News went out yesterday that a the Online Party of Canada has obtained “registered party status” and will be fielding candidates in the upcoming federal by-elections. Never having heard of them, I quickly found an interview that party leader Michael Nicula, the director of a Toronto-based IT services company, did with the National Post. The results were pretty appalling.
Nicula quickly demonstrates that he has close to zero civic literacy. He has no understanding of responsible government, the Westminster system, or even the basics of just what is democracy. All wrapped in this shock-and-awe package of the Internet as the panacea to all of our political woes.
It was this quote in the interview that immediately caught my eye: “Why do we have to spend billions of dollars on elections?” Nicula asked. “The American Idol contest is done on the Internet, and it works pretty well. Why not do the same? With more security of course.”
And then my head exploded.
You see, Nicula has not grasped one of the most fundamental tenets of a liberal democracy – that populism is not democracy. Nicula, with his worship of the magic of the Internet, has just added some shiny words to his belief in populism, which he calls “enabling participatory democracy.”
Populism is mob rule. It thrives on the instant gratification of giving the masses what they want without any consideration of what they need, or that there may be bigger issues at play. Nicula’s own example of the war in Afghanistan is case and point. Sure, it’s a wonderfully populist position to say that we don’t want our men and women over in a foreign land where they are fighting and dying, but there is no understanding about what the bigger picture is. Populism does not understand geopolitics, or what it means to turn a failed state into something that (hopefully) won’t become a haven for terrorists, and what the consequences to its success or failure mean in the broader region. It responds only to the fact that it’s unpopular to have soldiers dying, period. Populism is incapable of making a tough but necessary decision if it looks to be unpopular.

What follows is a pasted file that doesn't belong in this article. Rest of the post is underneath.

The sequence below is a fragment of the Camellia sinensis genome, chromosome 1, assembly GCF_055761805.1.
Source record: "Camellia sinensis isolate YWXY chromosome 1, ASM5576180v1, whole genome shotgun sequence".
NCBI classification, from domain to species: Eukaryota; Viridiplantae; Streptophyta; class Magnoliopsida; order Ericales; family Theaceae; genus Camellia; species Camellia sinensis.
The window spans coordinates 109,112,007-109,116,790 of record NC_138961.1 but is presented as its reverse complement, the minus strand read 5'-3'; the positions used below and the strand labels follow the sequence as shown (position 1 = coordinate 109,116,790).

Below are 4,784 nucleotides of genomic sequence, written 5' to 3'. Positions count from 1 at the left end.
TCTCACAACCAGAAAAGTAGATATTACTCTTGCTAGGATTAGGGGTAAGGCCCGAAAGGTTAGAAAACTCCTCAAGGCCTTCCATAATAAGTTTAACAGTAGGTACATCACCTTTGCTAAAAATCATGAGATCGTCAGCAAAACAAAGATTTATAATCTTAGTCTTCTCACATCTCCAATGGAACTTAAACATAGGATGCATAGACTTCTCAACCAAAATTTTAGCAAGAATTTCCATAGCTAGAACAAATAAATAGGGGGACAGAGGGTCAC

Populism also has no regard for minority rights, which is also why it is antithetical to existing within a liberal democracy, and one scarcely has to think about Proposition 8 in California as an example of why minority rights should never be put on the ballot – because the majority does not need to think about the impact on the minority so long as they’re representing the “common man,” and claiming democratic justification because they put it to a vote. And yet that kind of abuse is exactly what Nicula is proposing.
Nicula’s plans for “participatory democracy” include basically running online surveys (termed “votes” on every bill being debated in Parliament), and when they find out how the other parties stand on specific bills, they will send those survey results to them in the hopes that those MPs will listen to their constituents rather than toeing the party line. As though the populist masses can formulate coherent policy on the estimates, the supply cycle, and complex policy that can’t be boiled down to black-and-white, binary choices.